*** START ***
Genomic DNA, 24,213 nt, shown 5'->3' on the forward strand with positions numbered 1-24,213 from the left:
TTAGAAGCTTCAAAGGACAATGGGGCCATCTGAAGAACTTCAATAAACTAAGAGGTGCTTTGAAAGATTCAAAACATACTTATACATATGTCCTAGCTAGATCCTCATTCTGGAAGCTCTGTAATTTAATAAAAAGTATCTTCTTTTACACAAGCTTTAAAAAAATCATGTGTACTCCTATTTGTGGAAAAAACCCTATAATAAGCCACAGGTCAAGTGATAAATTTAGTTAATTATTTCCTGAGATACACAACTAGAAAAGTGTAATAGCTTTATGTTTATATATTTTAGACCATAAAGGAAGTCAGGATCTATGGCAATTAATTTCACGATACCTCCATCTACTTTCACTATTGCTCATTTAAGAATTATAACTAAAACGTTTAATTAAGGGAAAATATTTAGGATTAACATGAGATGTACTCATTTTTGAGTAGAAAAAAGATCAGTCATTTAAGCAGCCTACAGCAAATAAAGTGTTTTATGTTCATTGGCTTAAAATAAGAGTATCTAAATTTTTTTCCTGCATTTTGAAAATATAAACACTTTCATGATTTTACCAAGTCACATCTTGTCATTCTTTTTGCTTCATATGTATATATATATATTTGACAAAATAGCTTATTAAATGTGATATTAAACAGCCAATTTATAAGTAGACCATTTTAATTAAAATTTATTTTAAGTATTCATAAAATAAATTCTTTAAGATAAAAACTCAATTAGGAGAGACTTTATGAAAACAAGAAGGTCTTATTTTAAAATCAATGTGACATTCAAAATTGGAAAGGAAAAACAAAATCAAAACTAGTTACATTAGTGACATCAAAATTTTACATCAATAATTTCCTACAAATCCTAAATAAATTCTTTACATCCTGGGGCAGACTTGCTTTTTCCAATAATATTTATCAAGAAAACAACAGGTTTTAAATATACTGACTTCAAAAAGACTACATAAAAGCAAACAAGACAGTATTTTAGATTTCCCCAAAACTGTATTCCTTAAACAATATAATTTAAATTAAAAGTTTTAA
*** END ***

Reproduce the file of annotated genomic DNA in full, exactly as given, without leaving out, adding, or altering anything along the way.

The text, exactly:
Genomic DNA, 24,213 nt, shown 5'->3' on the forward strand with positions numbered 1-24,213 from the left:
TTAGAAGCTTCAAAGGACAATGGGGCCATCTGAAGAACTTCAATAAACTAAGAGGTGCTTTGAAAGATTCAAAACATACTTATACATATGTCCTAGCTAGATCCTCATTCTGGAAGCTCTGTAATTTAATAAAAAGTATCTTCTTTTACACAAGCTTTAAAAAAATCATGTGTACTCCTATTTGTGGAAAAAACCCTATAATAAGCCACAGGTCAAGTGATAAATTTAGTTAATTATTTCCTGAGATACACAACTAGAAAAGTGTAATAGCTTTATGTTTATATATTTTAGACCATAAAGGAAGTCAGGATCTATGGCAATTAATTTCACGATACCTCCATCTACTTTCACTATTGCTCATTTAAGAATTATAACTAAAACGTTTAATTAAGGGAAAATATTTAGGATTAACATGAGATGTACTCATTTTTGAGTAGAAAAAAGATCAGTCATTTAAGCAGCCTACAGCAAATAAAGTGTTTTATGTTCATTGGCTTAAAATAAGAGTATCTAAATTTTTTTCCTGCATTTTGAAAATATAAACACTTTCATGATTTTACCAAGTCACATCTTGTCATTCTTTTTGCTTCATATGTATATATATATATTTGACAAAATAGCTTATTAAATGTGATATTAAACAGCCAATTTATAAGTAGACCATTTTAATTAAAATTTATTTTAAGTATTCATAAAATAAATTCTTTAAGATAAAAACTCAATTAGGAGAGACTTTATGAAAACAAGAAGGTCTTATTTTAAAATCAATGTGACATTCAAAATTGGAAAGGAAAAACAAAATCAAAACTAGTTACATTAGTGACATCAAAATTTTACATCAATAATTTCCTACAAATCCTAAATAAATTCTTTACATCCTGGGGCAGACTTGCTTTTTCCAATAATATTTATCAAGAAAACAACAGGTTTTAAATATACTGACTTCAAAAAGACTACATAAAAGCAAACAAGACAGTATTTTAGATTTCCCCAAAACTGTATTCCTTAAACAATATAATTTAAATTAAAAGTTTTAA